by Elford Alley
No time to react. Before he realized he wasn’t alone, they pulled him from his bed and tackled him to the floor. He could hear the rip and pop of duct tape, too many knees and arms bearing down on him to escape. Hands and feet tied, they carried him out the door and heaved him into the back of an idling truck.
Jim knew what would happen next. He knew the second he hit the floor in his bedroom. They were taking him to the church on Bethel-Cannon Road. In the back of the truck, he tried to sit up, but a hand pushed him down and a terse voice advised him not to move. He couldn’t see with the tape across his eyes, but he could hear the voice.
“Eric, man, I didn’t have anything to do with it. I didn’t even see her at the party!”
Silence. Jim called out to his friend twice more, before the crushing boot to his stomach caused Jim to ball up, coughing and heaving. He remained that way, curled in a ball, knees to his chest, as the truck rumbled and shook down one dirt road after another. It stopped briefly, and he heard the screech of the opening gate, the one that cut off access to the church. The truck rumbled across the cattle guard and onto the narrow road weaving through the tall East Texas pines.
The truck lurched to a stop, sand and gravel rock grinding under the tires. Eric patted the truck.
“Time to go, Jim.”
Again, multiple hands gripped his clothing and pulled him out onto the ground, the gravel stabbing into his right side. He knew where they were. They ripped the tape from his face. His hissed in pain and blinked as his vision focused. Jim could finally see the masked figures standing over him. He knew them, from their builds, from their masks. He’d accompanied them here many a time, bringing others to the church on Bethel-Cannon Road.
“I didn’t do anything to her! I swear! You know me! You all know me!”
They said nothing. He knew they wouldn’t. He never said anything either. Not until they gathered at friend’s house afterward, huddled in a basement or on a back porch with beer to celebrate justice done. Righteous punishment dealt out in the wake of the law’s failure.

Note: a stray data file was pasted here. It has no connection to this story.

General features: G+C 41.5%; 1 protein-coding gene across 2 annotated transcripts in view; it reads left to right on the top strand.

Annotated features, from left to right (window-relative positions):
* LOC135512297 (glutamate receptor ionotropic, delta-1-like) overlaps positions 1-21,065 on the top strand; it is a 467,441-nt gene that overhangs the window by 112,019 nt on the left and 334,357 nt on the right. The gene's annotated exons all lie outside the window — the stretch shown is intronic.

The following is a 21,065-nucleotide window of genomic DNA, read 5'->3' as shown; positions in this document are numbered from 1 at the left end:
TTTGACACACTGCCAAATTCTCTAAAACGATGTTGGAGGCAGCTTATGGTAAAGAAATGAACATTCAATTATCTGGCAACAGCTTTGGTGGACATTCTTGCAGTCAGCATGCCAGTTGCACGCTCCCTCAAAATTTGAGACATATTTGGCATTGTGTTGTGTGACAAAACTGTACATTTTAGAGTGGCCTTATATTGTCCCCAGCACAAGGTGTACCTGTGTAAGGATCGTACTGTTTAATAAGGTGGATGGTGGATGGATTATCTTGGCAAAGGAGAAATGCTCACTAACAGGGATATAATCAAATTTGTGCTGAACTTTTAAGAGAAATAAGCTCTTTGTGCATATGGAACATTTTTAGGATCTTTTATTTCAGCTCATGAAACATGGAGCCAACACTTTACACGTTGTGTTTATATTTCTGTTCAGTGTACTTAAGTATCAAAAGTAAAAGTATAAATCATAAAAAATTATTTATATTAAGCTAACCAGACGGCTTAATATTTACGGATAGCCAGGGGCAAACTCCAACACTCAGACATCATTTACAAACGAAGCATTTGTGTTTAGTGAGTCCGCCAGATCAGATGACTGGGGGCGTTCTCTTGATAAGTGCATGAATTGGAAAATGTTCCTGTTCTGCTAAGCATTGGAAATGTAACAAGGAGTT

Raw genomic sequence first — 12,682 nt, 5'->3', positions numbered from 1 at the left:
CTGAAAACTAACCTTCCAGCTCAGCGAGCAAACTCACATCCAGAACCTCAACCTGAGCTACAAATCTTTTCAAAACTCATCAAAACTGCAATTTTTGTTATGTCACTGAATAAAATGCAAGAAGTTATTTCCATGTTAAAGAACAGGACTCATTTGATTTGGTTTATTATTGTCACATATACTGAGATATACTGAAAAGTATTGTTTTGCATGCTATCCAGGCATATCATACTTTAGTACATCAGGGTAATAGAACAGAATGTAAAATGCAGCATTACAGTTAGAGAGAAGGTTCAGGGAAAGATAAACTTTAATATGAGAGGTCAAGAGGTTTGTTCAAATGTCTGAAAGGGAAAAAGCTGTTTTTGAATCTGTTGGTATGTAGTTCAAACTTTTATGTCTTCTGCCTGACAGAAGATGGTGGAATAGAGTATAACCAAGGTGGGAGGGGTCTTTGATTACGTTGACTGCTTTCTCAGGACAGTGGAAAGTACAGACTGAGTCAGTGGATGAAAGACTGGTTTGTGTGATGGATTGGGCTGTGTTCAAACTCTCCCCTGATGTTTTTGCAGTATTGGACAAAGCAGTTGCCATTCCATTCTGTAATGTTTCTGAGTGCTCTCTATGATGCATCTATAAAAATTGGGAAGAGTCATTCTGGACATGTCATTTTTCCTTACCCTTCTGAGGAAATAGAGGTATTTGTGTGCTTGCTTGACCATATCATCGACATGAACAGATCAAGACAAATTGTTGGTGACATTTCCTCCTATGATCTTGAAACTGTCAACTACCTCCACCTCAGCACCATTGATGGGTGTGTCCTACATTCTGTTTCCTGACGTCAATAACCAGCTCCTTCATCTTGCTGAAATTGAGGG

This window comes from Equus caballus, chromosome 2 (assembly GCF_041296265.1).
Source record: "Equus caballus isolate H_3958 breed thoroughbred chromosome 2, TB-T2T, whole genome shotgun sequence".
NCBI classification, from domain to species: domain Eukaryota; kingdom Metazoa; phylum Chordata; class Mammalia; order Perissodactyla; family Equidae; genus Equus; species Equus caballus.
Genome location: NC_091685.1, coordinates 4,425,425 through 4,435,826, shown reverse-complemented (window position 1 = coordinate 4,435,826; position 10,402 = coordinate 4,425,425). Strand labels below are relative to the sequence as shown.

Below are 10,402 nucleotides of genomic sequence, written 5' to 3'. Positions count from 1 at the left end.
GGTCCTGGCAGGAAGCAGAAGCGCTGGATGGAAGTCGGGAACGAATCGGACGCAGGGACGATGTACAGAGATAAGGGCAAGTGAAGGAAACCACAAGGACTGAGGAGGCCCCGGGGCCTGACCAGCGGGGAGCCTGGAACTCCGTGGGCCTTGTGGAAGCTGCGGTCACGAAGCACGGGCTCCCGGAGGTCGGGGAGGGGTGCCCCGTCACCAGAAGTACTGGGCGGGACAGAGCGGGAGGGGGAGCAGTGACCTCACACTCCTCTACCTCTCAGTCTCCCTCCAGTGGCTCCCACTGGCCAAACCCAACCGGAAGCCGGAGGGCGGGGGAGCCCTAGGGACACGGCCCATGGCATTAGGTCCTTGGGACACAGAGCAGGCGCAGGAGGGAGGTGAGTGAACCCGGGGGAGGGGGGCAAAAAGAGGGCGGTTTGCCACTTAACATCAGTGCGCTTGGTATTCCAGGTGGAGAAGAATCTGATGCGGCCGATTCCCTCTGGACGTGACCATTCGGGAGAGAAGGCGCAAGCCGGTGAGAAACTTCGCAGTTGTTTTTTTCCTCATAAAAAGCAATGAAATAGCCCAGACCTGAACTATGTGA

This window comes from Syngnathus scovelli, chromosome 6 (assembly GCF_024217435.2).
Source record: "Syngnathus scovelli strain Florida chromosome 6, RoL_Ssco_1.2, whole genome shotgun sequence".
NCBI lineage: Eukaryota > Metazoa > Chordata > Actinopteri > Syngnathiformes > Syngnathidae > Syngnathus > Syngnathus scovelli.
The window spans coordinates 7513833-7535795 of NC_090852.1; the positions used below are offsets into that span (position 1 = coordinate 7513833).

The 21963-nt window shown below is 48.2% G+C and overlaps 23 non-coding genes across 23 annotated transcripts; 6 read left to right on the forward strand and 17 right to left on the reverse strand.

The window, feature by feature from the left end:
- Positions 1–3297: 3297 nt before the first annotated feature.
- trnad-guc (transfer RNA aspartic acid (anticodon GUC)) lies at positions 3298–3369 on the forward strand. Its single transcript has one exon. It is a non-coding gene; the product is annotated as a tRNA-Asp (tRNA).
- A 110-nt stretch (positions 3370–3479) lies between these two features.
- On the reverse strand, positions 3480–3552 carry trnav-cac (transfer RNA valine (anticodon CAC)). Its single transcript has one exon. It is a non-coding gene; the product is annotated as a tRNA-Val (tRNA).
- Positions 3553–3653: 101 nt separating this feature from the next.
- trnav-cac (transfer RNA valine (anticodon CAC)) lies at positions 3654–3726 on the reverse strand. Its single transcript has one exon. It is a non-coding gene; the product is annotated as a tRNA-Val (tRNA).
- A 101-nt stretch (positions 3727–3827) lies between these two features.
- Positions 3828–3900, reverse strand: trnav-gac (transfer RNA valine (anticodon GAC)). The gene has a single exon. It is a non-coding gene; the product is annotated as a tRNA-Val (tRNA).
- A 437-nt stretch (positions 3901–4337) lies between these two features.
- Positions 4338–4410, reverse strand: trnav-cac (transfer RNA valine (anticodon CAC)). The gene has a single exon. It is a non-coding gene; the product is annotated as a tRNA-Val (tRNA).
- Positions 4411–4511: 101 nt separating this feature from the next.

But what was happening now? Jim didn’t understand. They dragged him this time, across the gravel lot and up the four well-trodden steps, the warped wood creaking with each step. They were at the entry way. The church had been abandoned here in the woods for at least 75 years. The door always open, now a dark void that threatened to swallow him. The low hip roof with worn away shingles and exposed wood looked like the scaly back of a snake. No steeples. No crosses. The white paint only remained in a few small portions shielded from wind and rain, otherwise the entire building was exposed wood, a drained shade of gray.
They brought him inside and slammed the door shut behind him. As Jim struggled out of the duct tape on his wrists, he heard the clink of a chain being run through the two door handles, and the snap of the padlock. Jim heard the truck tires spin in the gravel as they left. He freed his wrists and unwrapped the tape from his ankles and legs.
Jim could see the interior now, through the shafts of moonlight entering the multiple holes in the roof. Only two strategic beams running from the floor to the ceiling kept the roof from collapsing completely. Pieces of ceiling tile clung together and dangled. The floors were worn and busted, dotted with holes that exposed the carpet, the linoleum underneath, and finally the original wooden flooring. The sour rank of mildew entered his nose.
He stood up. Looking ahead, he could see the empty pulpit, with only two pews remaining in the entire building. In the furthest, he could see a woman. Her hair was white, pulled tight in a bun, and she had a threadbare, patchwork shawl wrapped around her shoulders.